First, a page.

AI Act Adopted: introduction to the 458-page EU legislation

  • Posted 14.06.2024

What Happened?

On 21 May 2024, the European Council gave its final approval to the regulation laying down harmonised rules on artificial intelligence (the “AI Act”), a comprehensive legal framework designed to address the development, placing on the market, putting into service and use of artificial intelligence (“AI”) systems in the European Union (the “EU”). The AI Act marks the EU’s first attempt to regulate AI technologies.

After less than three years of legislative negotiations, the AI Act has nearly doubled in volume from its initial proposal – notably adding “general purpose AI models” as a new category of regulated technologies – highlighting its importance on the EU’s agenda.

Key Takeaways of the AI Act

The AI Act classifies AI systems into several categories based on the risks they pose to health, safety, and fundamental rights. The level of regulation increases with the level of risk, covering prohibited AI, high-risk AI, other AI systems and general-purpose AI with and without systemic risks.

  • Prohibition of certain AI practices: the AI Act enforces strict prohibitions on specific AI practices that involve invasive or manipulative techniques leading to potential harm or discrimination. These particularly dangerous AI systems are prohibited in the EU without exception.
  • Heavy obligations for high-risk AI systems: the AI Act sets stringent requirements for high-risk AI systems. These AI systems are defined according to Annex I and Annex III of the AI Act, covering products in sectors such as machinery, toys, recreational crafts, personal watercraft, lifts, explosives, radio, pressure equipment, cableways, personal protective equipment, gas appliances, medical devices, civil aviation, vehicles, marine equipment, rail systems, as well as certain products related to biometry and critical infrastructure. This category entails obligations for the AI systems themselves, their providers, importers, distributors, and deployers. Providers have the most numerous obligations, but similar responsibilities extend across the entire value chain (e.g. all of these actors must halt the deployment of a high-risk AI system if they have reasons to believe that it is not compliant with the AI Act).
  • Transparency rules for “other AI systems”: the AI Act specifies transparency requirements for a category of AI systems referred to as “other AI systems”, being AI interacting directly with natural persons (e.g. chatbot) or generating multimedia content for various purposes. Providers and deployers of these AI systems must ensure transparency by disclosing to users that such content has been artificially created or manipulated. This appears particularly useful in the age of deep fakes where AI is used to create images of existing persons or places.
  • Limited obligations for general-purpose AI models and general-purpose AI models with systemic risks: the AI Act defines “general-purpose AI models” broadly as AI models capable of performing a wide range of tasks and integrating into various applications or systems. Providers of these AI systems have minimal obligations. However, many AI systems that fall within a higher-risk category with more extensive requirements are also likely to fall within the general-purpose AI model definition. Additionally, the AI Act introduces “general-purpose AI models with systemic risks” which are general-purpose AI models with high impact capabilities (i.e. using an extremely large amount of computing power for training). These models not only have the basic obligations of general-purpose AI but also additional requirements focused on assessing and mitigating systemic risks and performing model evaluations.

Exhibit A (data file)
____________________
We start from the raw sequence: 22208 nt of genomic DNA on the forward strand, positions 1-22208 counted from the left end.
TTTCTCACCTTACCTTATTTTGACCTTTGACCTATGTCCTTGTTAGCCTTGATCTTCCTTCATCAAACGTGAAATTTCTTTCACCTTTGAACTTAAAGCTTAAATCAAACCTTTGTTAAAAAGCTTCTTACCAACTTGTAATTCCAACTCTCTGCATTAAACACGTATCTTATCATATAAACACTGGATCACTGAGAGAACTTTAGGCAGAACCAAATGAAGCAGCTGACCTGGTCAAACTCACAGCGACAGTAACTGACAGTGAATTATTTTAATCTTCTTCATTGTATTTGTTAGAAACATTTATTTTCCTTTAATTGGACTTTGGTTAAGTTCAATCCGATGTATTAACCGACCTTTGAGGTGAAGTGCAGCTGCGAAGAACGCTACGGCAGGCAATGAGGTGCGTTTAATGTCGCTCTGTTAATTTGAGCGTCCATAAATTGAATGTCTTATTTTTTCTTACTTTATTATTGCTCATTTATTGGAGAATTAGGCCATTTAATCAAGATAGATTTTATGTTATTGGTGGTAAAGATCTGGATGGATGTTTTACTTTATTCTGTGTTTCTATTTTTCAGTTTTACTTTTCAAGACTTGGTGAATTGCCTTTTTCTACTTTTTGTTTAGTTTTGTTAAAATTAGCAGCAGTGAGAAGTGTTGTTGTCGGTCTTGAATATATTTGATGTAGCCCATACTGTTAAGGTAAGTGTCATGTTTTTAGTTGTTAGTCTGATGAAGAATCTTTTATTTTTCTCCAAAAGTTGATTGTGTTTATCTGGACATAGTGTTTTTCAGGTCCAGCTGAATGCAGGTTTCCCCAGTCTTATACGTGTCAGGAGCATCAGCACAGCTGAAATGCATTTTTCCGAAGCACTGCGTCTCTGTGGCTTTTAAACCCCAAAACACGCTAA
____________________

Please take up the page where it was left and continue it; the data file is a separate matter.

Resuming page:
• Establishment of new governance bodies at the European level: the AI Act establishes several new European bodies, including (i) an AI Office within the European Commission to enforce the AI Act, (ii) the European Artificial Intelligence Board, comprising one representative from each Member State, to advise and assist the European Commission and Member States in implementing the AI Act, offering advice, recommendations, and opinions on relevant matters, (iii) an Advisory Forum, to provides technical expertise and advice to the Board and the European Commission, and (iv) a scientific panel of independent experts to support enforcement activities upon the request of Member States.
  • Establishment of new national competent authorities: in addition to the above, each Member State shall establish or designate as national competent authorities at least one notifying authority and at least one market surveillance authority.

What is next?

Now that the AI Act has been approved, it will be published in the Official Journal of the European Union later this month and will come into force 20 days after its publication. The AI Act will become applicable 24 months from its date of entry into force, but will be implemented in 3 stages:

  • Six months after entry into force: rules regarding prohibited AI practices will apply.
  • Twelve months after entry into force: rules for general-purpose AI (with and without systemic risks), the establishment of new EU governance bodies, and national competent authorities will apply.
  • Thirty-six months after entry into force: rules for some of the high-risk AI systems will start to apply.

Additional European texts are intended to supplement the AI Act in the future, notably the AI Liability Directive and new Product Liability Directive.

At the national level, the CNPD (Commission Nationale pour la Protection des Données) announced on 14 June 2024 the opening of applications for their newly launched "Regulatory Sandbox". This collaborative environment allows companies registered in Luxembourg to test the legal compliance of their AI projects with GDPR requirements.